“…dust thou art, to dust thou shalt return”

Of all the moveable feasts one must endure growing up in a Catholic household, I always found Ash Wednesday the least objectionable.  The idea of sporting schmootz on my forehead seemed so disjointed and out of place when compared to other church holidays, that it was a welcomed change. With the constant pageantry of bright colored flowing robes, getting a little dirty seemed naughty and fun. That, and since I grew up in Detroit, next to the polish enclave of Hamtramck, it also marked the annual arrival of Paczkis on Fat Tuesday.

hindu-gods-ganeshaI’m sure there are other reasons the holiday appealed to me. I think it was maybe the smell of the ashes. I’m partial to the smell of creosote. I like my popcorn almost but not quite burnt, like I like my toast. Extra cumin and cinnamon with a tablespoon of baking cocoa in my chili for an extra smokey, earthy flavor. And there’s probably something to do with the fact that as a child I also enjoyed making sandcastles and generally playing in the mud.

As with many holidays on the Christian calendar, it appears that Ash Wednesday, too, is a borrowed event from pagan origins introduced during the time of Constantine who was trying to blend the pagans and emerging Christians into a habitable unit.  It also appears that the practice of placing ashes on the face more than likely hails from the Hindu religion. The Romans, who incorporated the practice, had extensive contact with India during this period of time. Hindus believed marking the forehead between the eyes activated a third chakra. A third seeing eye.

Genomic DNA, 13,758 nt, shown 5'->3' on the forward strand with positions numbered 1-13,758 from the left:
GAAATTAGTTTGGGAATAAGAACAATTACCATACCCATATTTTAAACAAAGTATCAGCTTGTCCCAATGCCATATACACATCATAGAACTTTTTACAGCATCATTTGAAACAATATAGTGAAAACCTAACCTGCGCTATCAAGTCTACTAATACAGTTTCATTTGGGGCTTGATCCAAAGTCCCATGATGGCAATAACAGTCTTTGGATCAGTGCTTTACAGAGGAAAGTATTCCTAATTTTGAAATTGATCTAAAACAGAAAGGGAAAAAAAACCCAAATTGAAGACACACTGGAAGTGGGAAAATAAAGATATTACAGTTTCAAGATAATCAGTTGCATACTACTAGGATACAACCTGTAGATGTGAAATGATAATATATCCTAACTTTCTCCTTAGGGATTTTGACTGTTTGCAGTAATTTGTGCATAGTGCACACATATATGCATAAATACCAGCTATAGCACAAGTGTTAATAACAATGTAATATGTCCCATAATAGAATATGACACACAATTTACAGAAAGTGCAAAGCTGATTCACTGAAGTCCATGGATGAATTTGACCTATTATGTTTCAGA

There’s also some evidence of this practice existing in Egypt as well. Of course, Egyptians also burned red haired people alive so that their ashes could be spread in the fields to speed up the growth of seedlings. Hmmm, maybe this is also where early Christians cultivated their prejudice against redheads…

Now, I love all things pagan and the crazier the ritual, the better. I’ve been zig-zagging across town today on a variety of errands and decided to enjoy a coffee and jelly donut (no paczkis here in Erie that I’ve found) parked across a Catholic church where I watched the stream of worshippers exit the building appropriately sullied. And it’s as weird now as it was twenty years ago when I was still forced to endure this type of stuff under the rule of the parents. But still fascinating. Apparently the Eastern Rite churches don’t practice Ash Wednesday so no action is to be found there.

Tribal regions in the Middle East have a saying: “Every man must remember that every man must die”. Sounds familiar. They also have interesting predilections towards ashes in relation to purification. Even more familiar. Northern Europe isn’t excluded from this, fire, ashes, and purification is all over the damn place up there.

Curious that this is only seen as a Catholic holiday.

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